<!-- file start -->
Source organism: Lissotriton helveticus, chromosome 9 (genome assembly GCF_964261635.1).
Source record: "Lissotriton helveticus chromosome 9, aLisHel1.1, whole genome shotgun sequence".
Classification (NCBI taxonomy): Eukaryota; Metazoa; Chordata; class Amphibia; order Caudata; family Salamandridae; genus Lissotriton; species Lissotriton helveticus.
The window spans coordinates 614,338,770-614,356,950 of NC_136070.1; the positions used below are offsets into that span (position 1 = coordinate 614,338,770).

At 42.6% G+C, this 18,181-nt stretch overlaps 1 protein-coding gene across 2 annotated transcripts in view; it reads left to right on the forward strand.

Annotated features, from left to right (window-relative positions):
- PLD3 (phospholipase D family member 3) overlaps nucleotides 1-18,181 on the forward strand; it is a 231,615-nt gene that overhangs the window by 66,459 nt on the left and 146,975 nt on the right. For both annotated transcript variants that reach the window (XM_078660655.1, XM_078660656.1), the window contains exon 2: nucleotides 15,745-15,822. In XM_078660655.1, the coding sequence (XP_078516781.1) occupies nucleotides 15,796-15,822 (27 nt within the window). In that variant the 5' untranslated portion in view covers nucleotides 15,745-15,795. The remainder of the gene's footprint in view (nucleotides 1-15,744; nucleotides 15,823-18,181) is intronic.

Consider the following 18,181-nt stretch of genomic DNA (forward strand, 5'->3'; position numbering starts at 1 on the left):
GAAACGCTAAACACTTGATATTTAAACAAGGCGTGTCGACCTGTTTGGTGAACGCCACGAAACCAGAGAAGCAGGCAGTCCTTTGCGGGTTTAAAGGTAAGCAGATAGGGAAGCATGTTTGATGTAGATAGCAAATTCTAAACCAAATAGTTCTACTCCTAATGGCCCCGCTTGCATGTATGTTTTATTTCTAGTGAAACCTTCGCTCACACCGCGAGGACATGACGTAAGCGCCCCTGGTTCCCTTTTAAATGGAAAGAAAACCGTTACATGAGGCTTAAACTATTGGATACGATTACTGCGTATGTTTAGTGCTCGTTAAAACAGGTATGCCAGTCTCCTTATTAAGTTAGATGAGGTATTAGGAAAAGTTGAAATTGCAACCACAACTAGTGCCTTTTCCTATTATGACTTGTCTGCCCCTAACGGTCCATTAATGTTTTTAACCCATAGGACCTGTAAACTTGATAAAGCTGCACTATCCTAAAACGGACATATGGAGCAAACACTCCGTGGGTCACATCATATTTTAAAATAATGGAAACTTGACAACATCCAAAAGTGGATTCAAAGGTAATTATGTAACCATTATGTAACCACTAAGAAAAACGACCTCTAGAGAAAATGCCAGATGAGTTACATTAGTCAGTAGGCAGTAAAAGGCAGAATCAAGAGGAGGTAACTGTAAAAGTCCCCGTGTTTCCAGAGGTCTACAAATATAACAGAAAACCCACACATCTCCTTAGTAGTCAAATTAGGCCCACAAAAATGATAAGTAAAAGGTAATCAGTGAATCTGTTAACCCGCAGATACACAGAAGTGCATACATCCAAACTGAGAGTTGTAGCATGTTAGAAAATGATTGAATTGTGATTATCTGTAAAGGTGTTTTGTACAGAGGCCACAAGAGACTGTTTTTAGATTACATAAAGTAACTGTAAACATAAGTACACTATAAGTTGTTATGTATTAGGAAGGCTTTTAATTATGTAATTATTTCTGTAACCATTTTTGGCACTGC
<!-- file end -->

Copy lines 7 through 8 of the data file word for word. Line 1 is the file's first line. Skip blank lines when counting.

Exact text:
- PLD3 (phospholipase D family member 3) overlaps nucleotides 1-18,181 on the forward strand; it is a 231,615-nt gene that overhangs the window by 66,459 nt on the left and 146,975 nt on the right. For both annotated transcript variants that reach the window (XM_078660655.1, XM_078660656.1), the window contains exon 2: nucleotides 15,745-15,822. In XM_078660655.1, the coding sequence (XP_078516781.1) occupies nucleotides 15,796-15,822 (27 nt within the window). In that variant the 5' untranslated portion in view covers nucleotides 15,745-15,795. The remainder of the gene's footprint in view (nucleotides 1-15,744; nucleotides 15,823-18,181) is intronic.

Consider the following 18,181-nt stretch of genomic DNA (forward strand, 5'->3'; position numbering starts at 1 on the left):